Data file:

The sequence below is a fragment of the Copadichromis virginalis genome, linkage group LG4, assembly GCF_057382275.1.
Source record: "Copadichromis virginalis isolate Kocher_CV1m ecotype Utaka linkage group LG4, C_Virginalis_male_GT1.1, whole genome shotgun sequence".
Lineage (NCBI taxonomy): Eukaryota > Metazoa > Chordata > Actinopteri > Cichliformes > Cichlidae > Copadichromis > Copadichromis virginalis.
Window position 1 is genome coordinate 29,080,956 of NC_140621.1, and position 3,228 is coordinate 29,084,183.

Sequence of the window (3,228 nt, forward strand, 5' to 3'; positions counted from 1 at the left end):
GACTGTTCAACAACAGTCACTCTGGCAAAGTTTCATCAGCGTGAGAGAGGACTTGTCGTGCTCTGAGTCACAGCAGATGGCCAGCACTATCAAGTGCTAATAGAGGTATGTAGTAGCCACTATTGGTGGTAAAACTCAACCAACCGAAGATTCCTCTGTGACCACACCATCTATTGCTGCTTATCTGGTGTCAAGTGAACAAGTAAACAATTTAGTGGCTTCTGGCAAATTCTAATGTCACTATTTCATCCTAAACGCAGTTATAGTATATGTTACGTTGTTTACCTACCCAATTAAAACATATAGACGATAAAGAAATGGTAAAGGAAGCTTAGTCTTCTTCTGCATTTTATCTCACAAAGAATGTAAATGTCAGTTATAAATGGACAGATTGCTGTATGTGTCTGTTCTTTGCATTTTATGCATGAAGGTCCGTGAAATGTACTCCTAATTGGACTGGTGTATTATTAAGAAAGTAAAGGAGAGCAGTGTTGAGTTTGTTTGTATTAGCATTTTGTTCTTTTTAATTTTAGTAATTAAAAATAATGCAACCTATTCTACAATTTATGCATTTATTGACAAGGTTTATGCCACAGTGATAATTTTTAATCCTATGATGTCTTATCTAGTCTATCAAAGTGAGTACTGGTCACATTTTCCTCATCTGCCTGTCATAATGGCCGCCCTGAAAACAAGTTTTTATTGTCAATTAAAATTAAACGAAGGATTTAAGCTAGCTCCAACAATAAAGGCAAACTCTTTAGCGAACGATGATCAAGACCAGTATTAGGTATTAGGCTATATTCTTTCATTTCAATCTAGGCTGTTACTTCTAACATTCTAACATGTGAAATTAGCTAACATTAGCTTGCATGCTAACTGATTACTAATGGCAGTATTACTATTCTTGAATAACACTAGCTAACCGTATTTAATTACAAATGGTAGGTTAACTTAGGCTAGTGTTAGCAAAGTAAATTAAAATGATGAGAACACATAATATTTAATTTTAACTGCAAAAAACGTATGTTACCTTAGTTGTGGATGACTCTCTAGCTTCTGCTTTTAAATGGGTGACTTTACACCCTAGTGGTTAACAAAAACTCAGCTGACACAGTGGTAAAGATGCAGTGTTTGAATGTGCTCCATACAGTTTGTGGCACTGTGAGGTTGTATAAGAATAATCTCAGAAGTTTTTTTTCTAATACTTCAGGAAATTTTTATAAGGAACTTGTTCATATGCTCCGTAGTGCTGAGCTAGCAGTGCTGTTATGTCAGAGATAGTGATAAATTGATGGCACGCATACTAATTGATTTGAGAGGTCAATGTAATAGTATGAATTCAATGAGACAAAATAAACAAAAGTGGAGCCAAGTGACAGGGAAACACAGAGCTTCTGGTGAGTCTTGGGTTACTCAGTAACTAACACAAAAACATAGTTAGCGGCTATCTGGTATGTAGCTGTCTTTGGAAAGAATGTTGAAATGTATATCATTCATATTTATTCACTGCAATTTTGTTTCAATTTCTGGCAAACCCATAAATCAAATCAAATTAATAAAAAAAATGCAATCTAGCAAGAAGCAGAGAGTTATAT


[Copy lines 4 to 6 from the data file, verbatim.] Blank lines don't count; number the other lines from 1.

Window position 1 is genome coordinate 29,080,956 of NC_140621.1, and position 3,228 is coordinate 29,084,183.

Sequence of the window (3,228 nt, forward strand, 5' to 3'; positions counted from 1 at the left end):
GACTGTTCAACAACAGTCACTCTGGCAAAGTTTCATCAGCGTGAGAGAGGACTTGTCGTGCTCTGAGTCACAGCAGATGGCCAGCACTATCAAGTGCTAATAGAGGTATGTAGTAGCCACTATTGGTGGTAAAACTCAACCAACCGAAGATTCCTCTGTGACCACACCATCTATTGCTGCTTATCTGGTGTCAAGTGAACAAGTAAACAATTTAGTGGCTTCTGGCAAATTCTAATGTCACTATTTCATCCTAAACGCAGTTATAGTATATGTTACGTTGTTTACCTACCCAATTAAAACATATAGACGATAAAGAAATGGTAAAGGAAGCTTAGTCTTCTTCTGCATTTTATCTCACAAAGAATGTAAATGTCAGTTATAAATGGACAGATTGCTGTATGTGTCTGTTCTTTGCATTTTATGCATGAAGGTCCGTGAAATGTACTCCTAATTGGACTGGTGTATTATTAAGAAAGTAAAGGAGAGCAGTGTTGAGTTTGTTTGTATTAGCATTTTGTTCTTTTTAATTTTAGTAATTAAAAATAATGCAACCTATTCTACAATTTATGCATTTATTGACAAGGTTTATGCCACAGTGATAATTTTTAATCCTATGATGTCTTATCTAGTCTATCAAAGTGAGTACTGGTCACATTTTCCTCATCTGCCTGTCATAATGGCCGCCCTGAAAACAAGTTTTTATTGTCAATTAAAATTAAACGAAGGATTTAAGCTAGCTCCAACAATAAAGGCAAACTCTTTAGCGAACGATGATCAAGACCAGTATTAGGTATTAGGCTATATTCTTTCATTTCAATCTAGGCTGTTACTTCTAACATTCTAACATGTGAAATTAGCTAACATTAGCTTGCATGCTAACTGATTACTAATGGCAGTATTACTATTCTTGAATAACACTAGCTAACCGTATTTAATTACAAATGGTAGGTTAACTTAGGCTAGTGTTAGCAAAGTAAATTAAAATGATGAGAACACATAATATTTAATTTTAACTGCAAAAAACGTATGTTACCTTAGTTGTGGATGACTCTCTAGCTTCTGCTTTTAAATGGGTGACTTTACACCCTAGTGGTTAACAAAAACTCAGCTGACACAGTGGTAAAGATGCAGTGTTTGAATGTGCTCCATACAGTTTGTGGCACTGTGAGGTTGTATAAGAATAATCTCAGAAGTTTTTTTTCTAATACTTCAGGAAATTTTTATAAGGAACTTGTTCATATGCTCCGTAGTGCTGAGCTAGCAGTGCTGTTATGTCAGAGATAGTGATAAATTGATGGCACGCATACTAATTGATTTGAGAGGTCAATGTAATAGTATGAATTCAATGAGACAAAATAAACAAAAGTGGAGCCAAGTGACAGGGAAACACAGAGCTTCTGGTGAGTCTTGGGTTACTCAGTAACTAACACAAAAACATAGTTAGCGGCTATCTGGTATGTAGCTGTCTTTGGAAAGAATGTTGAAATGTATATCATTCATATTTATTCACTGCAATTTTGTTTCAATTTCTGGCAAACCCATAAATCAAATCAAATTAATAAAAAAAATGCAATCTAGCAAGAAGCAGAGAGTTATAT